The importance of education and technology.
As technology has evolved, so has the mouse trap.
Simple Trap Complex Trap
The goal of the mouse trap has remained the same, to catch a mouse, but the technology nowadays is much more complex. Our new innovative manufacturing processes make it easier, faster and cheaper to produce more sophisticated products. Products that have consistent quality and integrity.
However, manufacturing plants don't make products on their own. They require a highly trained work force to create molds, operate and maintain machinery and monitor production. And, while our processes have made great improvements in manufacturing, our educational system has not.
Over the past four decades, we have witnessed a decrease in the skill development needed to create a new "highly trained" manufacturing worker High schools emphasized college preparation instead of job-related skill building. Along the way, secondary vocational education became less popular and school districts invested less in these programs as American Manufacturing jobs continued to contract.
Enter the new age of American Manufacturing.
In the past few years, we have seen a resurgence in American Manufacturing. According to the Boston Consulting Group this trend will continue throughout the decade with many projects repatriated from China. “All over China, wages are climbing at 15 to 20 percent a year because of the supply and demand imbalance for skilled labor,” said Harold L. Sirkin, a BCG senior partner. “We expect net labor costs for manufacturing in China and the U.S. to converge by around 2015. As a result of the changing economics, you’re going to see a lot more products ‘Made in the USA’ in the next five years.”
This is good news for American Workers.
Manufacturing jobs built the American economy. They tend to be higher paid because they require additional education and skills. These careers are often classified as STEM jobs (Science, technology, engineering and mathematics) and are one of the largest growth sectors in our economy. Better skills, education and training, specifically in STEM careers, leads to higher wages, job satisfaction and security.
Here are some STEM employment facts.*
- STEM Jobs are projected to grow by 17% from 2008 to 2018. This compares to only 9.8% growth for non-STEM employment.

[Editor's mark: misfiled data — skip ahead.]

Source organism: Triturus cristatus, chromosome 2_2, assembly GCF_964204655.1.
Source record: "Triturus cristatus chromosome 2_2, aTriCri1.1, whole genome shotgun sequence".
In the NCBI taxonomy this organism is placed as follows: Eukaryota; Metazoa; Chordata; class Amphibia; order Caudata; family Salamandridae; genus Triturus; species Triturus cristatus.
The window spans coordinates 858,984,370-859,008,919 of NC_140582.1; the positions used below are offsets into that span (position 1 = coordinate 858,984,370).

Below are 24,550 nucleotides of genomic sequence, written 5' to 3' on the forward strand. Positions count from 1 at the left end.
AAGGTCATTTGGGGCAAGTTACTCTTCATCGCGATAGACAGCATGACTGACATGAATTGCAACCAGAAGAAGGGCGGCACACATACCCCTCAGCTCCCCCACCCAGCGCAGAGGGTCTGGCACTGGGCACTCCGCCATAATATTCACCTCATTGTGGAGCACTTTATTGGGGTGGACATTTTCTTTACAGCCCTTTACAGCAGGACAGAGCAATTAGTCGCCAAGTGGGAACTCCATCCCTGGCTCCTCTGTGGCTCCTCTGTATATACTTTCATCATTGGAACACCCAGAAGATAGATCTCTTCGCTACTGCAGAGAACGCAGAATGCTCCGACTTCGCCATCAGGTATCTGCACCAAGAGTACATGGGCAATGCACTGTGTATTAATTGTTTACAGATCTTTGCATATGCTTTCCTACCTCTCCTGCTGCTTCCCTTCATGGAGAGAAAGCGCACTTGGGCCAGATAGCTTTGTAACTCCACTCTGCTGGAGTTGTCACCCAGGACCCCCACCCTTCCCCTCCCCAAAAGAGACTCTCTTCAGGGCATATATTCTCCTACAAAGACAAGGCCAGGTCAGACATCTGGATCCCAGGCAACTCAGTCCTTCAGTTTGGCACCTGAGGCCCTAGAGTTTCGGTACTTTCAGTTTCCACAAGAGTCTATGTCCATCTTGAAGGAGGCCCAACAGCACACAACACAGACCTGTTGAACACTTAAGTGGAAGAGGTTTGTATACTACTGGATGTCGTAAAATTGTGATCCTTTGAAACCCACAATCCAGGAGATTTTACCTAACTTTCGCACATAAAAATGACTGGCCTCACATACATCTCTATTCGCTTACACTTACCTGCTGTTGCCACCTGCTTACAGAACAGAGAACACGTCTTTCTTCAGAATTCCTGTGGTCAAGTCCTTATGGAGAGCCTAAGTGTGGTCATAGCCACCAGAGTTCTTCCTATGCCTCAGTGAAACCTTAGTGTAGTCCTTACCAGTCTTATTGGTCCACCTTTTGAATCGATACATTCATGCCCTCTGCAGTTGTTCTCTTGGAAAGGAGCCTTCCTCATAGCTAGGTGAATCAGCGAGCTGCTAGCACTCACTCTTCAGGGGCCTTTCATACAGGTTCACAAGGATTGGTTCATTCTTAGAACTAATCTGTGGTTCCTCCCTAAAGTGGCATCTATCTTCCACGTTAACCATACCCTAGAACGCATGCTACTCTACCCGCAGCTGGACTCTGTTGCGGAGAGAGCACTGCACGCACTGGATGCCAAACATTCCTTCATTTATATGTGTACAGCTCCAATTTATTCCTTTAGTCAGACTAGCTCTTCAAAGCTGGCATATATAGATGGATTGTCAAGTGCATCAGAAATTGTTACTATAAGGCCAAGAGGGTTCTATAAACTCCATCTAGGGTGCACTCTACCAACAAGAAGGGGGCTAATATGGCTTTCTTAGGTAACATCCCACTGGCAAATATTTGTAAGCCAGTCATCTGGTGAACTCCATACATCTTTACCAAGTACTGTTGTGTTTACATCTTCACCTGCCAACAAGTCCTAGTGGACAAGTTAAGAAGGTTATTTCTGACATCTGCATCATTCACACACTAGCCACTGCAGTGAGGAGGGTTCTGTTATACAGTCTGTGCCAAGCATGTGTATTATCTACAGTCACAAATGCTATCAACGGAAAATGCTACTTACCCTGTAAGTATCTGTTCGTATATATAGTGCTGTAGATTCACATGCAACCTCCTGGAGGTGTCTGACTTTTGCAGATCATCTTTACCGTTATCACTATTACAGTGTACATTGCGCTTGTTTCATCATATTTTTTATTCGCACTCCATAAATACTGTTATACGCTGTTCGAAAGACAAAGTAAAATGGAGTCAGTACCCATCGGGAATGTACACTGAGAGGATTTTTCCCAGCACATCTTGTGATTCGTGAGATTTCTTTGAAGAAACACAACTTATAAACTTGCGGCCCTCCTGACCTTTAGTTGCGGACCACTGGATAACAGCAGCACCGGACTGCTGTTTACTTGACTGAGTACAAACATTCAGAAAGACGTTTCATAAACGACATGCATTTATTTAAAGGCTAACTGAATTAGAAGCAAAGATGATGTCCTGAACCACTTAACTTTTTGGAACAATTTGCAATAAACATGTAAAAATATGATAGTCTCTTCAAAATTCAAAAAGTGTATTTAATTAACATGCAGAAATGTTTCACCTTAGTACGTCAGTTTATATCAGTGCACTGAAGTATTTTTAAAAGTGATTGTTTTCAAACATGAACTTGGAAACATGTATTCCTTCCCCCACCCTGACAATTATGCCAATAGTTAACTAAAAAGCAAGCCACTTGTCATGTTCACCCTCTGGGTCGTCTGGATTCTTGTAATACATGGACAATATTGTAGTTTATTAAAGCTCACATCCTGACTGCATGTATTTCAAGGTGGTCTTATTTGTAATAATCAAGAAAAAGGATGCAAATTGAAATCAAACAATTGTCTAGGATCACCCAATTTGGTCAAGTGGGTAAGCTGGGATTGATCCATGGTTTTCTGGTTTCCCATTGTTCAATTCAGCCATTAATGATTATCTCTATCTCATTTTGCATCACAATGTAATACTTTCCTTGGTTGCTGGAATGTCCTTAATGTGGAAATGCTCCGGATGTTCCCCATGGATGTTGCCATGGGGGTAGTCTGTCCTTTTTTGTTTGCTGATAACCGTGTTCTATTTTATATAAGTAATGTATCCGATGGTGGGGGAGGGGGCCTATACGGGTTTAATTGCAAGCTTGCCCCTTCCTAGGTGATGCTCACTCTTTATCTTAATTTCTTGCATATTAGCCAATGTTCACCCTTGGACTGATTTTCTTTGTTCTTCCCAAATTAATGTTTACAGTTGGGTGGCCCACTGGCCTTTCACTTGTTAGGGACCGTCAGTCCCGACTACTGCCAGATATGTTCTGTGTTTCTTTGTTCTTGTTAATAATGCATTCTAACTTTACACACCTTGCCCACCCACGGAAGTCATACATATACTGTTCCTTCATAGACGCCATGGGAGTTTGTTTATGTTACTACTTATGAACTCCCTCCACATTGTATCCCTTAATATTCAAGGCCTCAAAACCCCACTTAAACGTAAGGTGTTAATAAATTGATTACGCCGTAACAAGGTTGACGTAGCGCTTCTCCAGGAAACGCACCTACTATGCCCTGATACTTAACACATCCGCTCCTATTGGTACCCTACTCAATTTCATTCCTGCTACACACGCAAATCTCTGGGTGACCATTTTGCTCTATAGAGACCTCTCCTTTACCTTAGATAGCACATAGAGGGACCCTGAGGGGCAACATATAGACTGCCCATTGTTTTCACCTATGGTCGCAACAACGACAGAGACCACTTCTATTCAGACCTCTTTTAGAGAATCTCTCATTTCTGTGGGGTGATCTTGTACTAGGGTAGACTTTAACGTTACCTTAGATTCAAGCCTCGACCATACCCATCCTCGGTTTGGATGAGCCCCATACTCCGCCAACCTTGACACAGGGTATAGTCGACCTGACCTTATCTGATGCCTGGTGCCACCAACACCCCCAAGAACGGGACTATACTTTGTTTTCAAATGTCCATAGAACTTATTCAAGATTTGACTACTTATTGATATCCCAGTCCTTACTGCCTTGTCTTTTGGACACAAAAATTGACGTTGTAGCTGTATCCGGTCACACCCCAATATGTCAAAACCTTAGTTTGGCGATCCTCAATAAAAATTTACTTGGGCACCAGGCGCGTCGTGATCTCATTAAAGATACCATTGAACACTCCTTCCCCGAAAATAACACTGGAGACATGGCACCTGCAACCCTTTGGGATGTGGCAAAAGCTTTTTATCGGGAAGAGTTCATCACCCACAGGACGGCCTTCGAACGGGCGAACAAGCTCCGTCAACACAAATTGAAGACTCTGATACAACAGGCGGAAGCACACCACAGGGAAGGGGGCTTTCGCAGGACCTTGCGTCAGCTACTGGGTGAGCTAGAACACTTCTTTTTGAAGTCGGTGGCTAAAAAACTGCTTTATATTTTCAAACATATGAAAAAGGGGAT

- STEM workers make more money - On average 26% percent more than their non-STEM counterparts.
- STEM workers are better educated. 66% have a college degree compared to 33% of their non-STEM counterparts.
- STEM workers with less than a bachelor's degree still enjoyed greater earnings (more than 30%) compared to non-STEM workers with the same education level.
- Each manufacturing job supports as an average of 2.9 other jobs in the economy.
- The average wages in U.S. high technology are 86 percent higher than the average of other private sector wages.
- Manufacturing employs 63 percent of domestic scientists and engineers.
How to build an innovative mousetrap?
American Manufacturing companies lead the nation in terms of innovation. Eight percent of U.S. companies are manufacturers and they have a big impact on the economy. This category includes innovative industries such as pharmaceuticals, computer manufacturers and auto-related industries.
Innovation requires education. Without the needed coursework and training, many of the openings in STEM manufacturing jobs today are going unfilled. All across the country skilled manufacturing workers are in great demand. A commitment to developing future generations of mouse-trap builders has become a priority of many educational institutions as well as employers.
Recently, President Obama launched an "Educate to Innovate" campaign to increase the participation and performance in STEM education. This new initiative will enlist the help of leading companies, foundations, non-profits and engineering societies to work with our future manufacturing innovators.
The Rodon Group has developed its own apprenticeship program. Students are given the opportunity to learn tool and die making in a hands-on environment. These future Industrial Technologists must have a strong background in math and science skills. Coursework in metal working and machining is also very desirable. From there, Rodon will help develop the manufacturing skills needed for tomorrow's innovative manufacturing environment.
The Rodon Group is also a member of The Bux-Mont Manufacturing Consortium, a group of local manufacturing companies working to advance the STEM skills and education needed for the future.
To follow the latest news on American Manufacturing sign-up for our blog.
* Sources: U.S Department of Commerce, Economics and Statisitcs Administration; Information Technology and Innovation Foundation report "Fifty Ways to Leave Your Competitiveness Woes Behind: A National Traded Sector Competitiveness Strategy by Stephen Ezell and Robert Atkinson.